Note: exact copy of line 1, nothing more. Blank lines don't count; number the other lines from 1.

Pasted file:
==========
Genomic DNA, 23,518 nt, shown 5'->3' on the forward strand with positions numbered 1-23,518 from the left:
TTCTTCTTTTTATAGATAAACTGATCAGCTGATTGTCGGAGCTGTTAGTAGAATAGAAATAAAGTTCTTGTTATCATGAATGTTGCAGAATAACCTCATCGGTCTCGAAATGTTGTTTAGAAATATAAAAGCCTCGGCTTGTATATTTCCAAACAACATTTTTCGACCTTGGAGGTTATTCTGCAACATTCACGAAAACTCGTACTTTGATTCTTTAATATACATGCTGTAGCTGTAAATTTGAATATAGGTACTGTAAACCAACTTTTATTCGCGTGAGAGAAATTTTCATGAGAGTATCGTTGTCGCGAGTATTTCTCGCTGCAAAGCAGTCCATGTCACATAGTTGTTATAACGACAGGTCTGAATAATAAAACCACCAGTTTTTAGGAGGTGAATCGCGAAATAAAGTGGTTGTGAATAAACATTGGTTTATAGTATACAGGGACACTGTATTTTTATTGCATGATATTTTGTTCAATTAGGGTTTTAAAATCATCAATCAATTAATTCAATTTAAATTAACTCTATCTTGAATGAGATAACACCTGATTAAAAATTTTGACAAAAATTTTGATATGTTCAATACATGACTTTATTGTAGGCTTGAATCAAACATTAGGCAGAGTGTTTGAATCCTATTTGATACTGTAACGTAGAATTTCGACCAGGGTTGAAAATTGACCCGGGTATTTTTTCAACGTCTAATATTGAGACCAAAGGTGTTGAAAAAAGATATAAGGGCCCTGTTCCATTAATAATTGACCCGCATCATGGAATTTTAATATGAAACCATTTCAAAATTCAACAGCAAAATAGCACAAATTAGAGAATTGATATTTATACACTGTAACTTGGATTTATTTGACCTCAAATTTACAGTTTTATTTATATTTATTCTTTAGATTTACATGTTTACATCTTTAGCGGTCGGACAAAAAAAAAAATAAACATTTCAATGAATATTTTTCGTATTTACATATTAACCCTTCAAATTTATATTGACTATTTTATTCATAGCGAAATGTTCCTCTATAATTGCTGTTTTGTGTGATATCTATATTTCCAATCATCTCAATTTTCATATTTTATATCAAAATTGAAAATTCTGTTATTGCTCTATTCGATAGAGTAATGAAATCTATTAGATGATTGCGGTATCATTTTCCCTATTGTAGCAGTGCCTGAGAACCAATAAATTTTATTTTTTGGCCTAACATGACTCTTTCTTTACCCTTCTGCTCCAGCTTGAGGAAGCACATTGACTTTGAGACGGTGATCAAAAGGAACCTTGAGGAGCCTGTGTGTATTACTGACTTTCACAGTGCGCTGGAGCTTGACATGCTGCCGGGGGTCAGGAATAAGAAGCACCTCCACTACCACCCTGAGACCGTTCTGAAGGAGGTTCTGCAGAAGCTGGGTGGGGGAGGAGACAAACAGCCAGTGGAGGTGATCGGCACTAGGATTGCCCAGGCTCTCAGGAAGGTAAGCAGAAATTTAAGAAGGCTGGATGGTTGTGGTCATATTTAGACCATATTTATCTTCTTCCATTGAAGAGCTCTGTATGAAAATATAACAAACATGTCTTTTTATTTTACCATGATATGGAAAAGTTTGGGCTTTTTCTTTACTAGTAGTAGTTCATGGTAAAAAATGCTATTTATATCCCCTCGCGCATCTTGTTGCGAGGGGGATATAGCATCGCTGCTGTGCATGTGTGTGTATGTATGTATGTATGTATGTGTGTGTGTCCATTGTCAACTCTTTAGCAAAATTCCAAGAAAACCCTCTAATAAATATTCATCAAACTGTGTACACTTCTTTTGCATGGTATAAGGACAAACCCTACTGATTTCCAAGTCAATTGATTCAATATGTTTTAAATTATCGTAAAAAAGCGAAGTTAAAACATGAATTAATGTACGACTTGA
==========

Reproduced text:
Genomic DNA, 23,518 nt, shown 5'->3' on the forward strand with positions numbered 1-23,518 from the left: